And where a disease lies on the spectrum is influenced by two things, memory cell death rate and virus mutation rate. Memory cell death rate tells you at what rate those memory cells may be lost over time. The virus mutation rate can tell you if the virus will mutate too quickly for your memory cells. The more a virus mutates, the more unrecognizable it becomes to your memory cells. Determining where COVID-19 falls on this timescale is a vital step in managing its spread.

One indication of how long its immunity might last is to look at other coronaviruses. Those who have contracted SARS-1 have been found to have immunity for about two to three years, and the same time frame has been seen in other coronaviruses that can cause the common cold. Yet early signs have shown that this virus tends to mutate slowly. But there’s another indicator into immunity strength and length: the serology test.

Crotty: The serology testing is a blood test for the presence of antibodies against that specific virus or that specific disease.

Narrator: Importantly, these are tests that can be done after you’ve recovered from symptoms.

Crotty: And you don’t have to know exactly when that person was infected. And so that’s a very powerful way to count how many people have actually been infected, whether they recognize the symptoms or not.

Narrator: These tests can measure how many antibodies are in the sample by looking at how they block or respond to the virus. These measurements can help to understand immunity levels and how long immunity could last. For example, studies for many other viral infections have found that the more severe the case, the longer the immunity. Basically, the bigger the infection, the bigger the immune response and more antibodies in a sample, which in turn gives longer immunity. But this may not hold true for COVID-19.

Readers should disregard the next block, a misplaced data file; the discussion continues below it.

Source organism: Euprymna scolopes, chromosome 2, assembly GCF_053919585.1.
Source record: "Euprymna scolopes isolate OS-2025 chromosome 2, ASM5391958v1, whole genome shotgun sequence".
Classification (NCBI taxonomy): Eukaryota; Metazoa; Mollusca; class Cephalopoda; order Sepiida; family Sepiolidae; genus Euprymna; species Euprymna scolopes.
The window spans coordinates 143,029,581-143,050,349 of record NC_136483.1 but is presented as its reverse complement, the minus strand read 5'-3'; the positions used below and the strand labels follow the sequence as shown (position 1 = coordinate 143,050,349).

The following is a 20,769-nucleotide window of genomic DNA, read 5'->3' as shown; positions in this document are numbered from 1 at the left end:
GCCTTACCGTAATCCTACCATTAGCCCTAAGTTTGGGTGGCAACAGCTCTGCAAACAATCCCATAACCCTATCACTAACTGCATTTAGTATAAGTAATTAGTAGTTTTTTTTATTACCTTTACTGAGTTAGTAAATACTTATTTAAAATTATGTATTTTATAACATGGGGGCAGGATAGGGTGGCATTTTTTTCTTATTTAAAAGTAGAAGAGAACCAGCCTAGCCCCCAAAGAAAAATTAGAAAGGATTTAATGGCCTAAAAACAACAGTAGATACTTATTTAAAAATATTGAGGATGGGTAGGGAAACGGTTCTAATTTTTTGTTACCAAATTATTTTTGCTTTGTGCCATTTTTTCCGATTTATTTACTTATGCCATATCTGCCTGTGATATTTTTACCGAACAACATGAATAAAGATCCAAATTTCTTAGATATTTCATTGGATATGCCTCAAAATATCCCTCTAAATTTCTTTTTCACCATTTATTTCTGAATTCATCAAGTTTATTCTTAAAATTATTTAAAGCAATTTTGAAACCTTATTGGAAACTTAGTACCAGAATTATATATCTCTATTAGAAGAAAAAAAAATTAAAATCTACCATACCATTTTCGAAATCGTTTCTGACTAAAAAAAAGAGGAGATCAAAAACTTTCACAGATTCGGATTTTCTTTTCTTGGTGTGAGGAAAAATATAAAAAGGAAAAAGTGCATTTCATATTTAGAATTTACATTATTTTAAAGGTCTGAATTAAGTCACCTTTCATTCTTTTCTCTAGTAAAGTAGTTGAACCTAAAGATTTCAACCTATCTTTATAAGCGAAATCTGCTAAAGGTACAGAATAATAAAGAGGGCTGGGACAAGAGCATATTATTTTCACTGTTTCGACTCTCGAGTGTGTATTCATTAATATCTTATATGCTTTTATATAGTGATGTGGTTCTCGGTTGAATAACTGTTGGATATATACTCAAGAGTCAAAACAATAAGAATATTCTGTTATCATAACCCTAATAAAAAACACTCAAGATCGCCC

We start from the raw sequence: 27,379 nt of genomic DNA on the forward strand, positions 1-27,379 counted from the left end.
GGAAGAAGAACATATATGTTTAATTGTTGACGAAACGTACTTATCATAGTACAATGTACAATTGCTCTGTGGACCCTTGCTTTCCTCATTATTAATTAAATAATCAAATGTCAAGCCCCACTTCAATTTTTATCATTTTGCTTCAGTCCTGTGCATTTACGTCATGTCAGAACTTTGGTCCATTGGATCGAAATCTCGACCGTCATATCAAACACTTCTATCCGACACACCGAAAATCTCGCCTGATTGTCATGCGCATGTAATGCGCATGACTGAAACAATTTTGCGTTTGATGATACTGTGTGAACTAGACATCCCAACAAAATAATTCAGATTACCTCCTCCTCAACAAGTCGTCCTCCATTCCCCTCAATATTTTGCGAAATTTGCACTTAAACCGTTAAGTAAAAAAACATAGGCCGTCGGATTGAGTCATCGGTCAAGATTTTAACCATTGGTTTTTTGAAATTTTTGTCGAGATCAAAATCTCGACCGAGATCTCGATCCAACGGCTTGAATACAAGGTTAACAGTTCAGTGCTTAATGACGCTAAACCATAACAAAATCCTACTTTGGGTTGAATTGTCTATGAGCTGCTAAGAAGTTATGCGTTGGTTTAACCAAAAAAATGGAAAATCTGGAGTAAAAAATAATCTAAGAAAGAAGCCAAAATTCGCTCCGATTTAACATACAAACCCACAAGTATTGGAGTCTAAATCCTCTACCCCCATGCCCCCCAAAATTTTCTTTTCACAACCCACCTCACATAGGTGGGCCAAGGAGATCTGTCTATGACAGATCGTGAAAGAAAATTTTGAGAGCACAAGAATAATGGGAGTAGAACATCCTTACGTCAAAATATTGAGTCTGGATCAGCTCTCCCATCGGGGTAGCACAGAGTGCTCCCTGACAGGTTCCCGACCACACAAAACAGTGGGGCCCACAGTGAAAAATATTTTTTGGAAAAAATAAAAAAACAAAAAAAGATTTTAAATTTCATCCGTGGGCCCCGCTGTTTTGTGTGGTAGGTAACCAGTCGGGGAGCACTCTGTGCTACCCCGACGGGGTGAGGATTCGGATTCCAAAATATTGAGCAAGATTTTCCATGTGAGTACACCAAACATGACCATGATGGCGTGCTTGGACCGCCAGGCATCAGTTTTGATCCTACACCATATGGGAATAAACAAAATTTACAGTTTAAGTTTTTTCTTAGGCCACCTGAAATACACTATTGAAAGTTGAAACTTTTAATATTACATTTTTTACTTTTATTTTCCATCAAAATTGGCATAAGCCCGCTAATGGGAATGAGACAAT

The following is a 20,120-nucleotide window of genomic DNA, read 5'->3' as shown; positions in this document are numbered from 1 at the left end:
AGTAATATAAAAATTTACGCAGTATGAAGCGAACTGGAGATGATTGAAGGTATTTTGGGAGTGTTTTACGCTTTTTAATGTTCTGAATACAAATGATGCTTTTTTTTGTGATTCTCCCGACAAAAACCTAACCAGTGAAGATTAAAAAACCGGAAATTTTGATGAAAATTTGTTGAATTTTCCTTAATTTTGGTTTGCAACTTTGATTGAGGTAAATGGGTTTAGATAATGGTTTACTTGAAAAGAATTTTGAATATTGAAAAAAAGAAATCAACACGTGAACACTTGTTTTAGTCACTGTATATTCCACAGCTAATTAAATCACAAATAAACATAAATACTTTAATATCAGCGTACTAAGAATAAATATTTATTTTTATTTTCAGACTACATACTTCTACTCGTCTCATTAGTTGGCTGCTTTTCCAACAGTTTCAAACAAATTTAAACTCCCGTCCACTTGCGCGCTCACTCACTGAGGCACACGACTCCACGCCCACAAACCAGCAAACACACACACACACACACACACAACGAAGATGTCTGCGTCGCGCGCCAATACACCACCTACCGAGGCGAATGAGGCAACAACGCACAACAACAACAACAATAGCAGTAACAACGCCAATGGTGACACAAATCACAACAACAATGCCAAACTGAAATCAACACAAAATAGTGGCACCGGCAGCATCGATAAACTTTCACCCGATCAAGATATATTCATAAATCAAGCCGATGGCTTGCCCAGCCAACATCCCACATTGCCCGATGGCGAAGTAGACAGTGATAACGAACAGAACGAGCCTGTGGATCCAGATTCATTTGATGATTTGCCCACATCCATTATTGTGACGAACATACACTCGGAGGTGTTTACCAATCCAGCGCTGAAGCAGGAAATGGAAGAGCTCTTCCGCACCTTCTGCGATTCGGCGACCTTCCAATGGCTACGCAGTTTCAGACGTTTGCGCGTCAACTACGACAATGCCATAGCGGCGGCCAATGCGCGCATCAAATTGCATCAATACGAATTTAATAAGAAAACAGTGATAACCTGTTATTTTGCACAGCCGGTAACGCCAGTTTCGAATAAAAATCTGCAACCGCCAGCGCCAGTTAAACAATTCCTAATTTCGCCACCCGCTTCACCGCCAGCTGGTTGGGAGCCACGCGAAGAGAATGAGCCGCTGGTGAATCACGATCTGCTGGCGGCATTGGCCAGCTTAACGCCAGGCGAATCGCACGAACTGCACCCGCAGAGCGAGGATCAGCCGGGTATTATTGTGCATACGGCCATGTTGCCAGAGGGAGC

Crotty: It certainly may not be as simple as if you’re positive for the antibody, you’re protected against the disease, you’re immune. That’s true for many infections; it’s not proven for COVID-19 disease.

Narrator: And the effectiveness of certain serology tests for COVID-19 has been mixed. Some tests are being misused, and others were brought into the United States before the FDA could approve them. The result has been poor detection rates, some as low as 20%.

Crotty: You know, these are the same types of tests as a pregnancy test. And so there’s no way people would take pregnancy tests if they were only accurate 60% of the time.

Narrator: And there have been instances of false positives, which can be extremely dangerous, because they arm people with a false sense of potential immunity. But these problems aren’t universal, and the FDA has begun approving a select few that show much higher accuracy. So, with an accurate serology test, would you be immune?

Well, one early Chinese study found 30% of those who tested positive for the virus had little to no detectable antibodies, which would suggest that immunity isn’t guaranteed, though this has been challenged by another study that found all patients tested had significant antibody levels. But other issues such as age or health could play into these responses.

Crotty: Is it gonna be 0.1% of people who can get reinfected three months later? Or is it going to be a higher number in the elderly?

Narrator: Once more accurate and universal testing is underway, more studies can begin to more precisely examine how long this immunity may last and who has it. So our best bet right now is to keep our distance and assume we’re not immune at all.